We all realized that in situations where it is necessary to track the safety of individuals in a group trek by knowing if they are not hurt, have a healthy body temperature, and are not very far from the group (desired location). So, we decided to make a wristband for the purpose of a large, group trek that can help the group locate themselves and make sure everyone is safe.
What it does
Our simple system allows you to create a group of individuals whose safety you want to track over time. The system allows everyone to monitor the group's status through a mobile application and the users can interact with the system through a wristband that has an accelerometer and a touch sensor.
How we built it
For processing the wristband sensor data and connecting to the database, we used an ESP8266, which can also be connected to each other in a mesh topology for scaling purposes in a remote setting with a scarce network. Behind the scenes, we used Google Firebase to serve as a cloud platform to support the mobile application and for the sensors to send data to. If there is an anomaly (fall or temperature rise to dangerous levels) detected for any of the group members, an alert will be automatically be sent to everyone else. If there our accelerometer detects that a person has fallen an alert will be sent right away to the phone app, and the user has the option to press the touch sensor to call emergency services.
Challenges we ran into
We first started with developing our project on the Telus IoT Starter Kit, but we, unfortunately, received a mismatched package with a burnt board. After hours of debugging, we decided to switch from that dev board to ESP8266 and from Microsoft Azure to Google Firebase to accelerate development. While working with the ESP8266, all our sensors were not working together because of power constraints, and we were having difficulties reading latitude and longitude from the database because we had to account for the non-string data type and this made making markers appear across the map difficult.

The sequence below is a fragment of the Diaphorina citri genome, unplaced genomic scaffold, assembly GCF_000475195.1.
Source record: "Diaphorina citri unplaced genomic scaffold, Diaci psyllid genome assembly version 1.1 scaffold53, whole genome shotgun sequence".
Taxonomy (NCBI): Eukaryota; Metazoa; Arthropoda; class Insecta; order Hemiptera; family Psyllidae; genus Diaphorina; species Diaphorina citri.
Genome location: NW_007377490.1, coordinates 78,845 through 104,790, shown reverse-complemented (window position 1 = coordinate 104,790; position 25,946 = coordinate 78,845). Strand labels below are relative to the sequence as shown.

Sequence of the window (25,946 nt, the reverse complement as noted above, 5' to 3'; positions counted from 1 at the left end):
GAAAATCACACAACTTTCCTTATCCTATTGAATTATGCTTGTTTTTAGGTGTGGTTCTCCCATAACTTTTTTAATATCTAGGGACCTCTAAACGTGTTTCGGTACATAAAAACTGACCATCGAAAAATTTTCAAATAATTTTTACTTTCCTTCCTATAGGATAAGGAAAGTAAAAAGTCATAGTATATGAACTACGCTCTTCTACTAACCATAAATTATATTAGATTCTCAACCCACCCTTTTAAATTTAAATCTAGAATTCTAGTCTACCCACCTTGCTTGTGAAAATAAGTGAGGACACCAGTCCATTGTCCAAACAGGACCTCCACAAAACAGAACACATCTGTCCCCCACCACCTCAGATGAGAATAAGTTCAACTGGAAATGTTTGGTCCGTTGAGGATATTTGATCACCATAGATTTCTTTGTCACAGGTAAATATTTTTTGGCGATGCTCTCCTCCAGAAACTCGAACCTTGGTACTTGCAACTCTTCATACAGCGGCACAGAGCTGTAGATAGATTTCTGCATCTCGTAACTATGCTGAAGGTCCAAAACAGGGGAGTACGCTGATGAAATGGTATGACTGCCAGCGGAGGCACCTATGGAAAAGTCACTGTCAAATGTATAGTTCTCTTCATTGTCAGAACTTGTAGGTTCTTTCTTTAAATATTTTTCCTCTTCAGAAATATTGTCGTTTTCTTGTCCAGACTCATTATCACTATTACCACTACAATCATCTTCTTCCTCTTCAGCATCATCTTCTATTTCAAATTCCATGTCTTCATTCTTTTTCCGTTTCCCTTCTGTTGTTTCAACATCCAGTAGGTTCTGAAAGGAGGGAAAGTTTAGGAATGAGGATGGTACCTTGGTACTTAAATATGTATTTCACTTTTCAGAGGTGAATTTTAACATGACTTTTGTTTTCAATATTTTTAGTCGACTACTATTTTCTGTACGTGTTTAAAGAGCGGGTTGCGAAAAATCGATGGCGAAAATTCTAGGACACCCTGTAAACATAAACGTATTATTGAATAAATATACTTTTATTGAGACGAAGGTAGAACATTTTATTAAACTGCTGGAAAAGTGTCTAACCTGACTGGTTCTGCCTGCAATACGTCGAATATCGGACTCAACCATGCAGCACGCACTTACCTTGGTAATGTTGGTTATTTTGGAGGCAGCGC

Accomplishments that we're proud of
It is the first hardware hackathon for all of us and it was a fresh experience to work on a project in 24 hours and especially catching up with our original idea after a long delay debugging at the start. We had little experience with any of the cloud-platforms to start with, but now we learned how to setup Microsoft Azure IoT devices, and have a fully functioning Google Firebase that works with the ESP8266 and with our Android app.
What we learned
One valuable lesson that we learned was that we should pull the plug on an idea, or fork to trying out a different method of achieving the goal if it does not work after a significant amount of time. Being too stuck on a single idea can result in losing a lot of precious time.
What's next for FallNot
We hope to take FallNot to the next level by filling in all the places in which we did not have enough time to fully explore due to the nature of a hackathon. In the future, we could integrate and miniaturize the system to fit nicely in a wristband, add multi-platform support application, and reduce cost per unit by utilizing mesh networks instead of GPRS, to enable connectivity in remote areas. We can also develop a communication protocol, much like a walkie-talkie that can prove to be very useful in a trek setting.